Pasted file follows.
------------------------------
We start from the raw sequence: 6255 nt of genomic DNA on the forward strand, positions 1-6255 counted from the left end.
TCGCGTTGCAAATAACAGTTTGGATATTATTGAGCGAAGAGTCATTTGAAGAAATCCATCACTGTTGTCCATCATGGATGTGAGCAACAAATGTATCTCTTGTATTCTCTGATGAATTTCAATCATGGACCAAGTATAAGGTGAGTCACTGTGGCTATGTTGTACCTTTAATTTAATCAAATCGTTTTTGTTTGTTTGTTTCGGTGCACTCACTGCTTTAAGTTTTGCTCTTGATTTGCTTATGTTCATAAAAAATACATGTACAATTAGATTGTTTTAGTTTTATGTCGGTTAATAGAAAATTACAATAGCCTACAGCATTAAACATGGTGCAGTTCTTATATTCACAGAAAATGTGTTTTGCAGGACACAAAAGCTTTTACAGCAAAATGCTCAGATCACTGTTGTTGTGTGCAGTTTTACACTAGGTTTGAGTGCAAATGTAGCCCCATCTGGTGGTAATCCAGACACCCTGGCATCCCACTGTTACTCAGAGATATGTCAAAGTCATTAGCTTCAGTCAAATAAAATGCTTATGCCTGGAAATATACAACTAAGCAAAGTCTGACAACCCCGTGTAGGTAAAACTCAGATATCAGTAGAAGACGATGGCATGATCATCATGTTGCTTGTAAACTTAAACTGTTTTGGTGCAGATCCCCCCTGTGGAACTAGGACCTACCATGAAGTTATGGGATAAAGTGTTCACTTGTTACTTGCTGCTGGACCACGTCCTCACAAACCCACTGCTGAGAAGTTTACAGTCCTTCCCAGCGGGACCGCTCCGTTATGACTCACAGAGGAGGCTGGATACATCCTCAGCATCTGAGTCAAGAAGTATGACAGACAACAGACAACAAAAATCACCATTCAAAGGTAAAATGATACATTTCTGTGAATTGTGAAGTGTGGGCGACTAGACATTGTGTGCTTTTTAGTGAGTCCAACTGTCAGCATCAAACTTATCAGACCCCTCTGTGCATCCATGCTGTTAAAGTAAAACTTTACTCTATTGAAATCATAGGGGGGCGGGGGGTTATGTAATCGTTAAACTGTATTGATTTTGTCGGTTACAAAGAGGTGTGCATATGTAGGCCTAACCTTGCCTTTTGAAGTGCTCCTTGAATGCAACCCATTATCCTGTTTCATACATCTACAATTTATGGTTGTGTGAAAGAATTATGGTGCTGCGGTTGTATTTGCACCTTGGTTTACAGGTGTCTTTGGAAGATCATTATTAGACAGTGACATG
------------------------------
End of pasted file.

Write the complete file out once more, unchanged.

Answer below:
We start from the raw sequence: 6255 nt of genomic DNA on the forward strand, positions 1-6255 counted from the left end.
TCGCGTTGCAAATAACAGTTTGGATATTATTGAGCGAAGAGTCATTTGAAGAAATCCATCACTGTTGTCCATCATGGATGTGAGCAACAAATGTATCTCTTGTATTCTCTGATGAATTTCAATCATGGACCAAGTATAAGGTGAGTCACTGTGGCTATGTTGTACCTTTAATTTAATCAAATCGTTTTTGTTTGTTTGTTTCGGTGCACTCACTGCTTTAAGTTTTGCTCTTGATTTGCTTATGTTCATAAAAAATACATGTACAATTAGATTGTTTTAGTTTTATGTCGGTTAATAGAAAATTACAATAGCCTACAGCATTAAACATGGTGCAGTTCTTATATTCACAGAAAATGTGTTTTGCAGGACACAAAAGCTTTTACAGCAAAATGCTCAGATCACTGTTGTTGTGTGCAGTTTTACACTAGGTTTGAGTGCAAATGTAGCCCCATCTGGTGGTAATCCAGACACCCTGGCATCCCACTGTTACTCAGAGATATGTCAAAGTCATTAGCTTCAGTCAAATAAAATGCTTATGCCTGGAAATATACAACTAAGCAAAGTCTGACAACCCCGTGTAGGTAAAACTCAGATATCAGTAGAAGACGATGGCATGATCATCATGTTGCTTGTAAACTTAAACTGTTTTGGTGCAGATCCCCCCTGTGGAACTAGGACCTACCATGAAGTTATGGGATAAAGTGTTCACTTGTTACTTGCTGCTGGACCACGTCCTCACAAACCCACTGCTGAGAAGTTTACAGTCCTTCCCAGCGGGACCGCTCCGTTATGACTCACAGAGGAGGCTGGATACATCCTCAGCATCTGAGTCAAGAAGTATGACAGACAACAGACAACAAAAATCACCATTCAAAGGTAAAATGATACATTTCTGTGAATTGTGAAGTGTGGGCGACTAGACATTGTGTGCTTTTTAGTGAGTCCAACTGTCAGCATCAAACTTATCAGACCCCTCTGTGCATCCATGCTGTTAAAGTAAAACTTTACTCTATTGAAATCATAGGGGGGCGGGGGGTTATGTAATCGTTAAACTGTATTGATTTTGTCGGTTACAAAGAGGTGTGCATATGTAGGCCTAACCTTGCCTTTTGAAGTGCTCCTTGAATGCAACCCATTATCCTGTTTCATACATCTACAATTTATGGTTGTGTGAAAGAATTATGGTGCTGCGGTTGTATTTGCACCTTGGTTTACAGGTGTCTTTGGAAGATCATTATTAGACAGTGACATG